The coolest way to become an Aussie

Citizen Cool

Video transcript

This former Limerick lad has swapped the green hills of Ireland for the icy shores of Antarctica.

Michael Keating Kearney, New Australian Citizen “It feels very privileged and very unique to have my ceremony down here in Antarctica, I’m very happy its turned out to be a wonderful day.

Michael is a carpenter at Casey research station. In Australia for 9 years, he’s become an Australian citizen in the coolest way possible.

Michael Keating Kearney, New Australian Citizen “I pledge my loyalty to Australia and its people.”

Justin Ross, Deputy Station Leader “Please join me in welcoming our newest Australian citizen. This is my first citizenship ceremony, so I was understandably a little nervous, but I am immensely proud to have this opportunity to be the presiding officer for Michael’s special day.”

Michael Keating Kearney, New Australian Citizen “Living in Australia is very good, it’s a good culture, good people, the work is great. Feeling very happy, very excited and very grateful to be an Australian citizen.”

[end transcript]

Two men shaking hands
Irish-born carpenter, Michael Keating Kearney, has taken his Australian Citizenship Pledge this week at the nation’s remotest and coolest outpost – Australia’s Casey research station in Antarctica. The ceremony was conducted by Deputy Station Leader Justin Ross and was held outside on an overcast day, with temperatures hovering around zero degrees. The station’s current population of 78 people attended. (Photo: Dominic Hall/Australian Antarctic Division)
Group photo outside the stationMan holding a piece of paper in front of the Australian flag

An Irish-born carpenter has taken his Australian Citizenship Pledge at the nation’s remotest and coolest outpost — Antarctica!

Michael Keating Kearney is an expeditioner at Australia’s Casey research station, 3500 kilometres south of Tasmania.

A special Australian Citizenship ceremony for Mr Keating Kearney was held this week with the station’s current population of 78 people attending.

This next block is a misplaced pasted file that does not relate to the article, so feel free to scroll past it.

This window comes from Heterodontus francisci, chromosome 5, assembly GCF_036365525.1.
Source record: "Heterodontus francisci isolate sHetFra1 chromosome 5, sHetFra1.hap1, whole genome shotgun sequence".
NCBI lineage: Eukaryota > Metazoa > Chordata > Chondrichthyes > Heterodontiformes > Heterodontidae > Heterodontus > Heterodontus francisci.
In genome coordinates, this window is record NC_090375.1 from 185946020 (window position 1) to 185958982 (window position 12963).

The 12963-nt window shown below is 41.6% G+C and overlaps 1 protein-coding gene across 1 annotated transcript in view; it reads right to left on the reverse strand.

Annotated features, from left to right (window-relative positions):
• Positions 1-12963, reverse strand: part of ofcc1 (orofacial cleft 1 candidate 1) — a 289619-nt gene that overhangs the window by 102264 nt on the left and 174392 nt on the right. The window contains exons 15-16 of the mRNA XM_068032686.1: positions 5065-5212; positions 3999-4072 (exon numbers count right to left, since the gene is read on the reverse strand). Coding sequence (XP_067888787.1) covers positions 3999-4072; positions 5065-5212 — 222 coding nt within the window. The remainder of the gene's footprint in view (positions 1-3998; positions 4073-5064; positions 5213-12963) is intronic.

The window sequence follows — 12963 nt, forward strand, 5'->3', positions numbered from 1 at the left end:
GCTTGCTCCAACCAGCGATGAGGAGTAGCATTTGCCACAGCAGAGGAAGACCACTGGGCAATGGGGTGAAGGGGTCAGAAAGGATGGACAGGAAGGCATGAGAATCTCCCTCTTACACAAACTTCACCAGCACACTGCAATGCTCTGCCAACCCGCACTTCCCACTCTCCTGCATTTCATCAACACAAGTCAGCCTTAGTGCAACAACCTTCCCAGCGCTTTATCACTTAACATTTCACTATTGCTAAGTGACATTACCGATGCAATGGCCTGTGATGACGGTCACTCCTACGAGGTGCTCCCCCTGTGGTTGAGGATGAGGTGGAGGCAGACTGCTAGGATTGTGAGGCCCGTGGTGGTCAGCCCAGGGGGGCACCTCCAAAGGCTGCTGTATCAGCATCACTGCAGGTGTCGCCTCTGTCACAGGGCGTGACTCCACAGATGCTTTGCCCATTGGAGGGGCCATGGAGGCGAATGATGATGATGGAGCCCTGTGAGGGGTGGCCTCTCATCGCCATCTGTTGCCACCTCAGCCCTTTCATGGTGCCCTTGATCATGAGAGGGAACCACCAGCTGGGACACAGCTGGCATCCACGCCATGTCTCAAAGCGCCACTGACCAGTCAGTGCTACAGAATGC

“I feel honoured to become an Australian citizen in such a unique and beautiful place, with an inspiring and dedicated bunch of expeditioners,” Mr Keating Kearney said.

The ceremony was conducted by Deputy Station Leader Justin Ross and was held outside on an overcast day, with temperatures hovering around zero degrees.

“This is my first citizenship ceremony, so I was understandably a little nervous, but I am immensely proud to have this opportunity to be the presiding officer for Michael’s special day,” Mr Ross said.

“It was pretty surreal to bestow this honour against a backdrop of icebergs bobbing around in Newcomb Bay,” Mr Ross said.

Mr Keating Kearney moved to Australia from Limerick about 9 years ago and settled in Sydney.

“I came to Australia because Kirsten, my girlfriend at the time, now wife, had been living in Ireland with me and returned to Australia,” Mr Keating Kearney said.

“Ireland was still suffering from a recession, so I took the chance to follow her and move to a country with greater opportunities.

“What I like about Australia is the camaraderie of its people. When someone needs help, people just dig in and help out — no questions asked. Aussies always have each other’s backs.”

Australia Day is celebrated at all of Australia’s Antarctic stations, Casey, Davis, Mawson and on the sub-Antarctic Macquarie Island with a traditional barbecue, game of cricket and for the brave, a very quick swim in the icy waters.